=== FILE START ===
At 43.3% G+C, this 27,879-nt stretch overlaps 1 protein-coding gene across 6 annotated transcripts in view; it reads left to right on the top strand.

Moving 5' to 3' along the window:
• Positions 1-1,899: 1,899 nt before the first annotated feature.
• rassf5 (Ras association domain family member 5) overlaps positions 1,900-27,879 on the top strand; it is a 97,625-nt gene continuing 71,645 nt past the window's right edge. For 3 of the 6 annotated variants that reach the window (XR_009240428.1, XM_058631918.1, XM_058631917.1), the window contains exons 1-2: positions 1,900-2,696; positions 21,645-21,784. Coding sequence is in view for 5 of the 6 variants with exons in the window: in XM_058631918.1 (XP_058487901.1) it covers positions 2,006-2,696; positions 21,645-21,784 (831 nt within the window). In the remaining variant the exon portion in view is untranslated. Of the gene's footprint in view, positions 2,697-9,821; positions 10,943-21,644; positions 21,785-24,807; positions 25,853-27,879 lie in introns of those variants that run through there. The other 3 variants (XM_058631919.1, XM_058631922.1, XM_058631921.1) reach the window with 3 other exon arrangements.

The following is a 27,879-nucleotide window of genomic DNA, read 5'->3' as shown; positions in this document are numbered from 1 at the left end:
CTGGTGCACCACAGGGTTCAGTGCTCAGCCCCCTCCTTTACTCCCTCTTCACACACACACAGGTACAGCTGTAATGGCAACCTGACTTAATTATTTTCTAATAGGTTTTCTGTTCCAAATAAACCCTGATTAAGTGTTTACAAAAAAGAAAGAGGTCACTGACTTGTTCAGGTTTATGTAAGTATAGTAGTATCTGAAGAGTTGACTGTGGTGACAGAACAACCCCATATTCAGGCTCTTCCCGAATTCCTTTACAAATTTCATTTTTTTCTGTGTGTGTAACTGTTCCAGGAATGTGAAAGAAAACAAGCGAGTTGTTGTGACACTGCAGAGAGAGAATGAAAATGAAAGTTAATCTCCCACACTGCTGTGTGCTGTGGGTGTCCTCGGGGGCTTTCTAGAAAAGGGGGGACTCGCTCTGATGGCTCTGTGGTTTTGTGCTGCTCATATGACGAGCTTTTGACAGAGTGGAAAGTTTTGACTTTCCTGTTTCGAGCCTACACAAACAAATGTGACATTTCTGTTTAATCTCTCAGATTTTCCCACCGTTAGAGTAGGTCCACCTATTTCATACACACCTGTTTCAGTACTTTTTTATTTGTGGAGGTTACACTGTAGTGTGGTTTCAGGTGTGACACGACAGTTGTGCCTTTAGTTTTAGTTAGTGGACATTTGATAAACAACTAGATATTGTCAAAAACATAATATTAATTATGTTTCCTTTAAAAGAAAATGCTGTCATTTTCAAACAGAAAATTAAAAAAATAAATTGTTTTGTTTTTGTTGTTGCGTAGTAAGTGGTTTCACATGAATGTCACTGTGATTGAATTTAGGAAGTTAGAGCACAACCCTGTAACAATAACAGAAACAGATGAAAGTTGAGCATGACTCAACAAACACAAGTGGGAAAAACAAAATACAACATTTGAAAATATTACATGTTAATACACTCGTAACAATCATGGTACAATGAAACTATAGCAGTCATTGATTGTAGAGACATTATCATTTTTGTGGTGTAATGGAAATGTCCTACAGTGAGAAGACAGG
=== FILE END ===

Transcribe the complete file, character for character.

At 43.3% G+C, this 27,879-nt stretch overlaps 1 protein-coding gene across 6 annotated transcripts in view; it reads left to right on the top strand.

Moving 5' to 3' along the window:
• Positions 1-1,899: 1,899 nt before the first annotated feature.
• rassf5 (Ras association domain family member 5) overlaps positions 1,900-27,879 on the top strand; it is a 97,625-nt gene continuing 71,645 nt past the window's right edge. For 3 of the 6 annotated variants that reach the window (XR_009240428.1, XM_058631918.1, XM_058631917.1), the window contains exons 1-2: positions 1,900-2,696; positions 21,645-21,784. Coding sequence is in view for 5 of the 6 variants with exons in the window: in XM_058631918.1 (XP_058487901.1) it covers positions 2,006-2,696; positions 21,645-21,784 (831 nt within the window). In the remaining variant the exon portion in view is untranslated. Of the gene's footprint in view, positions 2,697-9,821; positions 10,943-21,644; positions 21,785-24,807; positions 25,853-27,879 lie in introns of those variants that run through there. The other 3 variants (XM_058631919.1, XM_058631922.1, XM_058631921.1) reach the window with 3 other exon arrangements.

The following is a 27,879-nucleotide window of genomic DNA, read 5'->3' as shown; positions in this document are numbered from 1 at the left end:
CTGGTGCACCACAGGGTTCAGTGCTCAGCCCCCTCCTTTACTCCCTCTTCACACACACACAGGTACAGCTGTAATGGCAACCTGACTTAATTATTTTCTAATAGGTTTTCTGTTCCAAATAAACCCTGATTAAGTGTTTACAAAAAAGAAAGAGGTCACTGACTTGTTCAGGTTTATGTAAGTATAGTAGTATCTGAAGAGTTGACTGTGGTGACAGAACAACCCCATATTCAGGCTCTTCCCGAATTCCTTTACAAATTTCATTTTTTTCTGTGTGTGTAACTGTTCCAGGAATGTGAAAGAAAACAAGCGAGTTGTTGTGACACTGCAGAGAGAGAATGAAAATGAAAGTTAATCTCCCACACTGCTGTGTGCTGTGGGTGTCCTCGGGGGCTTTCTAGAAAAGGGGGGACTCGCTCTGATGGCTCTGTGGTTTTGTGCTGCTCATATGACGAGCTTTTGACAGAGTGGAAAGTTTTGACTTTCCTGTTTCGAGCCTACACAAACAAATGTGACATTTCTGTTTAATCTCTCAGATTTTCCCACCGTTAGAGTAGGTCCACCTATTTCATACACACCTGTTTCAGTACTTTTTTATTTGTGGAGGTTACACTGTAGTGTGGTTTCAGGTGTGACACGACAGTTGTGCCTTTAGTTTTAGTTAGTGGACATTTGATAAACAACTAGATATTGTCAAAAACATAATATTAATTATGTTTCCTTTAAAAGAAAATGCTGTCATTTTCAAACAGAAAATTAAAAAAATAAATTGTTTTGTTTTTGTTGTTGCGTAGTAAGTGGTTTCACATGAATGTCACTGTGATTGAATTTAGGAAGTTAGAGCACAACCCTGTAACAATAACAGAAACAGATGAAAGTTGAGCATGACTCAACAAACACAAGTGGGAAAAACAAAATACAACATTTGAAAATATTACATGTTAATACACTCGTAACAATCATGGTACAATGAAACTATAGCAGTCATTGATTGTAGAGACATTATCATTTTTGTGGTGTAATGGAAATGTCCTACAGTGAGAAGACAGG